In January, 2013, with Morsi - who had been a leading figure in the Muslim Brotherhood until he resigned to become president of Egypt - still firmly ruling Egypt with near-dictatorial powers, Kentucky Senator Rand Paul was speaking in the Senate in favor of the amendment that he had introduced to stop the arms transfer. From US Senate Shoots Down Bid to Halt Sales of F-16s, Tanks to Egypt, January 31, 2013:
(CNSNews.com) – The U.S. Senate Thursday defeated an amendment that aimed to prevent the Obama administration from transferring F-16 fighter aircraft and Abrams tanks to an Egypt in disarray.
A vote to block the measure proposed by Sen. Rand Paul (R-Ky.) – an amendment to the debt limit bill – passed by a 79–19 vote.
In a strongly worded floor statement, Paul questioned the wisdom of providing the sophisticated weaponry at a time when "many see Egypt descending into chaos."
He based his argument on the Egyptian government's conduct, President Mohammed Morsi's expressed radical views, and the possibility that the weapons could be used in a future conflict against Israel.
Every Democrat in the Senate voted in favor of proceeding with the sale.
On the surface, the logic behind allowing the sale to proceed seemed to make some sense. Skipping down in US Senate Shoots Down Bid to Halt Sales of F-16s, Tanks to Egypt:
Rejecting Paul's amendment, Sen. Patrick Leahy (D-Vt.) characterized it as simplistic, short-sighted and potentially harmful to U.S. interests.
"Would that this amendment was as simple as the junior senator from Kentucky described it," he told senators after Paul had spoken. "His amendment would hinder our military assistance program, licenses for commercial sales of all major military equipment, including aircraft, ships, tanks, armor, parts and so on.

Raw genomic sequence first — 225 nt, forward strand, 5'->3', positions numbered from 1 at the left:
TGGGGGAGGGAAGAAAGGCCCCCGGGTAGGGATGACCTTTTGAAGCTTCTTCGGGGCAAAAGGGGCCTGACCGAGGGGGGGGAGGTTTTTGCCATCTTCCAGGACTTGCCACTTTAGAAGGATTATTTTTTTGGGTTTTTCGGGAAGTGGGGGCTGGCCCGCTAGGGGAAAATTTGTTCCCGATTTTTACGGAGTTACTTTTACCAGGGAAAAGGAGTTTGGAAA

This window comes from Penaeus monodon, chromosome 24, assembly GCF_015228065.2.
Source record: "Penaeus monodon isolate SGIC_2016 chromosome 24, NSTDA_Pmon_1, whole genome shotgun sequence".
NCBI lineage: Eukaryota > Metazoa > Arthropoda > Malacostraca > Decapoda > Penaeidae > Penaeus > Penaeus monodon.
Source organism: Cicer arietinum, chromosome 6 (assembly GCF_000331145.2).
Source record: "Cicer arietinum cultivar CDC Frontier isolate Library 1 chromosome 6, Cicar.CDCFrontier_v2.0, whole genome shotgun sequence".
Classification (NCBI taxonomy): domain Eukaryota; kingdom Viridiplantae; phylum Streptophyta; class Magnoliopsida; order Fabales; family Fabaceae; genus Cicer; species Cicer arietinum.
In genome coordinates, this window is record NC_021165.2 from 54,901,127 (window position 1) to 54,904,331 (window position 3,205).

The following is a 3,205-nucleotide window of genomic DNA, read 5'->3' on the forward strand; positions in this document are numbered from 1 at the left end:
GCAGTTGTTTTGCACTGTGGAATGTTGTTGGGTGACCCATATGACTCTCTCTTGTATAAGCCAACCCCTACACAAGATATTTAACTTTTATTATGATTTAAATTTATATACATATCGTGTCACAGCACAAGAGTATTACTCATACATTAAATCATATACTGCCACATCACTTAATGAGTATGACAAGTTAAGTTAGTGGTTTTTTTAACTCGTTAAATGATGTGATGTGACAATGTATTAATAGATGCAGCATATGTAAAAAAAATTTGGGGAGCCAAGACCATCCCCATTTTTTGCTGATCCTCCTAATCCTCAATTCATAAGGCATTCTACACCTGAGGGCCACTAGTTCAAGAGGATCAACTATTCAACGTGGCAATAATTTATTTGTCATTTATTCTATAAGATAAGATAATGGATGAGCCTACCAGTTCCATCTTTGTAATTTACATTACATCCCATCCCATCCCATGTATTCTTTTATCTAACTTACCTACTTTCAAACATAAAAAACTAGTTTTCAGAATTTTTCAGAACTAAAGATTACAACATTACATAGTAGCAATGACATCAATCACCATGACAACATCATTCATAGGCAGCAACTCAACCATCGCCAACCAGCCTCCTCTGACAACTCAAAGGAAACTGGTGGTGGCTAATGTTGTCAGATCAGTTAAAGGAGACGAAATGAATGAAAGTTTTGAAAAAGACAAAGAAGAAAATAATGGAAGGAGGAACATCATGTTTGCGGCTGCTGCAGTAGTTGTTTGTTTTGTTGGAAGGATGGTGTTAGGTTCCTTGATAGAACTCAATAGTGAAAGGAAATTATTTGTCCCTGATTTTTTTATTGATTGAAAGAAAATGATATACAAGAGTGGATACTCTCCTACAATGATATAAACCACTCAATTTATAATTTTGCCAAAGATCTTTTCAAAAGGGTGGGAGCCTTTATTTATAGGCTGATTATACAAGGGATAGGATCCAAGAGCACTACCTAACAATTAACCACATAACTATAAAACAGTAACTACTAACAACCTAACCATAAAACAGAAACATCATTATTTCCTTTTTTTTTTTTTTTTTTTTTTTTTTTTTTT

"It would mean a loss of thousands of American jobs. We'd incur more than two billion dollars in contract-termination penalties for U.S. taxpayers," Leahy said.
"But we'd also put at risk our access to the Suez Canal, the over flight by the U.S. Air Force over Egyptian territory, cooperation in the Sinai, Gaza, Syria, our emphasis and our ability to keep the Israeli-Egyptian peace agreement going.
"Do I have problems with the way the Morsi government is going? Certainly," he said. "But removing our ability to be involved, with keeping that peace agreement and our ability to influence those – this is not the way to do it."
But, we were still looking at arming the military of a nation that borders Israel, one which the Muslim Brotherhood had just taken over, and one where a new Islamist constitution had just been passed in a referendum.
To be sure, in reviewing reports from that time frame, it is my distinct impression that the Egyptian military was actually a fairly strong ally of the United States. Ultimately, it was the Egyptian military the ousted Morsi, and replaced him with a leader that was far more... I hate to use the term "moderate", but he is a guy who does not support the Muslim Brotherhood.